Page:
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Introduction to Personality Theory
Psychology of Personality
Lecture, Chapter 1

What is Personality?
“A pattern of relatively permanent traits and unique characteristics that give both consistency and individuality to a person’s behavior” (Feist & Feist, 2006, p. 4).
“A stable set of tendencies and characteristics that determine those commonalities and differences in people’s psychological behavior (thoughts, feelings, and actions) that have continuity in time and that may not be easily understood as the sole result of the social and biological pressures of the moment” (Maddi, 1996, p. 8).

Definition of Personality

Personality is the set of psychological traits and mechanisms within the individual that are organized and relatively enduring and that influence his or her interactions with, and adaptations to, the intrapsychic, physical, and social environments (Larsen & Buss, 2008).

Three Levels of Personality Analysis
Kluckhohn & Murray (1948) stated that every human being is:

  1. Like all others (the human nature level)
  2. Like some others (individual and group differences)
  3. Like no others (individual uniqueness)

What is Theory?
A scientific theory is a set of related assumptions that allows scientists to use logical deductive reasoning to formulate testable hypotheses.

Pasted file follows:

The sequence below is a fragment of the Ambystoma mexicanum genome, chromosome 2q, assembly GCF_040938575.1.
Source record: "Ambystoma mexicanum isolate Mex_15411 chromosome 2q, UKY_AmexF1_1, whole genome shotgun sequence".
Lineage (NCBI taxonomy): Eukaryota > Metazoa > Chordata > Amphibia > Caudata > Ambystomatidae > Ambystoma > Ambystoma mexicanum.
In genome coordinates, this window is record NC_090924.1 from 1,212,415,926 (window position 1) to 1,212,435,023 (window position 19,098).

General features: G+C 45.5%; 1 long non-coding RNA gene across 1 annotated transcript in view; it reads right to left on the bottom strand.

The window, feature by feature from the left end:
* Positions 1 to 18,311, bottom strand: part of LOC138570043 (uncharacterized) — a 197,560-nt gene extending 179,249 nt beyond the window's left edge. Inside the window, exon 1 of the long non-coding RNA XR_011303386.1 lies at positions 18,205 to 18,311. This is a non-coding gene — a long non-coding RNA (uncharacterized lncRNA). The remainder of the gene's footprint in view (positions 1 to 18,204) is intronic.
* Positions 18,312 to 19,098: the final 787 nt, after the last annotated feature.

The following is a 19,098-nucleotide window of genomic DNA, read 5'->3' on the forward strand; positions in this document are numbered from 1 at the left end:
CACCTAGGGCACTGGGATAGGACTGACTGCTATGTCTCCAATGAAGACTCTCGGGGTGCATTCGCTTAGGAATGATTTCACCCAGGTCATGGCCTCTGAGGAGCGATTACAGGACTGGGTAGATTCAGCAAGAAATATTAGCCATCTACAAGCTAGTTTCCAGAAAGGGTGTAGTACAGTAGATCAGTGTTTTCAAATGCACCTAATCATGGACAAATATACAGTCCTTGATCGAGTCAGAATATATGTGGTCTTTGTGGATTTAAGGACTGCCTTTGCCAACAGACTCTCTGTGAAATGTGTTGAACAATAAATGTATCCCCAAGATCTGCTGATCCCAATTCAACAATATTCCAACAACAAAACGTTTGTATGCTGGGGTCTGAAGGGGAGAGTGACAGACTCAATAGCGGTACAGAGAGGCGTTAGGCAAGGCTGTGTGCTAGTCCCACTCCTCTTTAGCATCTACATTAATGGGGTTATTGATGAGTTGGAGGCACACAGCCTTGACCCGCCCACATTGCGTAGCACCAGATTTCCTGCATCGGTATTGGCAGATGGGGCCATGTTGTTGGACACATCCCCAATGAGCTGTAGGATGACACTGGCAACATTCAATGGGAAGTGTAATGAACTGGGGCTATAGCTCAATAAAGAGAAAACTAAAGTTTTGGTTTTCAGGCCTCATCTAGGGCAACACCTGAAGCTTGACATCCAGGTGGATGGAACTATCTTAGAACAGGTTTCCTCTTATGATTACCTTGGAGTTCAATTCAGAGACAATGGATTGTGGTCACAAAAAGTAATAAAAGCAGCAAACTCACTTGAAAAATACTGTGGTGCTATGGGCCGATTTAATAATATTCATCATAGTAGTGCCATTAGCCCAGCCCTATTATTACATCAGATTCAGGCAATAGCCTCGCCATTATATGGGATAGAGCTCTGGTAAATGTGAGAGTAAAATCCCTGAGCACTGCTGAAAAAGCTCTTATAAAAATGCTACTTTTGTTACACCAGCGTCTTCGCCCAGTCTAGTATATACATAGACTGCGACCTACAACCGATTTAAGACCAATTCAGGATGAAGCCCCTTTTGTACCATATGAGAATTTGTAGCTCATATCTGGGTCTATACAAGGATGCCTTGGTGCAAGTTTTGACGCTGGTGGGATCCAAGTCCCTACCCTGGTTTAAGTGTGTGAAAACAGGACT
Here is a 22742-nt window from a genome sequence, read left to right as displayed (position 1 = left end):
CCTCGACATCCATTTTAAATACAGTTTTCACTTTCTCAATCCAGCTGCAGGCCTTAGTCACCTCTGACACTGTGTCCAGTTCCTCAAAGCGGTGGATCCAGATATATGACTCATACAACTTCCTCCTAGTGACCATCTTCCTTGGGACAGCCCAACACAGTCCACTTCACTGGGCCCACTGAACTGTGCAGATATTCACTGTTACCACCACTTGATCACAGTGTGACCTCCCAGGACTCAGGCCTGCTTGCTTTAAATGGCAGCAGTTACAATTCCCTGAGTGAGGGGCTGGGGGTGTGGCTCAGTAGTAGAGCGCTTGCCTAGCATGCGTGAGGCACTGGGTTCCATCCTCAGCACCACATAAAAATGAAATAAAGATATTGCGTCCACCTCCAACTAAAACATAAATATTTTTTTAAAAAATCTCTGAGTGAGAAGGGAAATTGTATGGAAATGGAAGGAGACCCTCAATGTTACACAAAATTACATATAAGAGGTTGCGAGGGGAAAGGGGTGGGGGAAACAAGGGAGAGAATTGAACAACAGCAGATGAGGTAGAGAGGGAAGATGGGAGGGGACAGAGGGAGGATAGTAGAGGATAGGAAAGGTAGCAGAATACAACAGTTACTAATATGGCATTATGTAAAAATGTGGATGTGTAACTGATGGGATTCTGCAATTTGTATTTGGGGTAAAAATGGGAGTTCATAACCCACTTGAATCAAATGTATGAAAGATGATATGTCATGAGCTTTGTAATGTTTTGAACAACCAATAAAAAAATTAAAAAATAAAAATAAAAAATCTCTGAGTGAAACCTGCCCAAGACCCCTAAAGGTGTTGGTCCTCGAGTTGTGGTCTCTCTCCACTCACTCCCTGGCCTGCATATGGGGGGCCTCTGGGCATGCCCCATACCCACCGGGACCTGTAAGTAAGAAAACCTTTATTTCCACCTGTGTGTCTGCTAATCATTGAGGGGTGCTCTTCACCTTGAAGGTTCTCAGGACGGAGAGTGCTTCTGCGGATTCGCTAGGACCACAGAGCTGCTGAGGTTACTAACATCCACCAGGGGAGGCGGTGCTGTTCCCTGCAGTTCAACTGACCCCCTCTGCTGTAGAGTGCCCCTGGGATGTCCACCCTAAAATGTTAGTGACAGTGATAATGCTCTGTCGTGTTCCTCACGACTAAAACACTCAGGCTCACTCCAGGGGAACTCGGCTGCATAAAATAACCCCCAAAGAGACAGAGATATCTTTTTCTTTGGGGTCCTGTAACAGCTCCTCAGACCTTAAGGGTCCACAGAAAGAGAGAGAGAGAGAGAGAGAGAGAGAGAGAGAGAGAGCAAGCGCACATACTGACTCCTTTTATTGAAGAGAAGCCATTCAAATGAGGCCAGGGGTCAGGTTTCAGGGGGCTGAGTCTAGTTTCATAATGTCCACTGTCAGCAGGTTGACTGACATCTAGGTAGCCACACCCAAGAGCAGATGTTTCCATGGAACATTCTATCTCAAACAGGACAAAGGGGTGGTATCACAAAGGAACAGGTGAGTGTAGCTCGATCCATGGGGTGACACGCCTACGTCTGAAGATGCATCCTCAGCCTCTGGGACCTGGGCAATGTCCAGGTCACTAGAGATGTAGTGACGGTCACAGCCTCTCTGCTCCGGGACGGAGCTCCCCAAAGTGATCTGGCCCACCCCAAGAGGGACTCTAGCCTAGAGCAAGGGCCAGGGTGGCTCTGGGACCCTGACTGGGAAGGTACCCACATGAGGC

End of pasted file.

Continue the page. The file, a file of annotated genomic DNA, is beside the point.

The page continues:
Cycle of Research:
    Empirical research results in raw data.
    Repeated data leads to inductive reasoning to develop empirical generalizations.
    An organized group of empirical generalizations and assumptions leads to a theory.
    Deductive reasoning is used to formulate researchable hypotheses from the tenets of a theory.
    Theory must be testable in research.

Theory and Its Relatives

Important Aspects of Theories
Generates research
Organizes data
Guides action
Internally consistent
According to Maddi (1976), theory should be important, operational, parsimonious, precise, empirically valid, and stimulating.

Research in Personality Theory
Data comes from research AND practice, or everyday observations.
Personality instruments have been developed to systemize, or make repeatable, observations and predictions.
    Construct validity – the extent to which an instrument measures a hypothetical construct.
    Predictive validity – the extent to which an instrument predicts some future behavior.

Dimensions of Personality Theory
    Determinism vs. free choice
    Pessimism vs. optimism
    Causality vs. teleology
    Conscious vs. unconscious
    Biological vs. social
    Uniqueness vs. similarities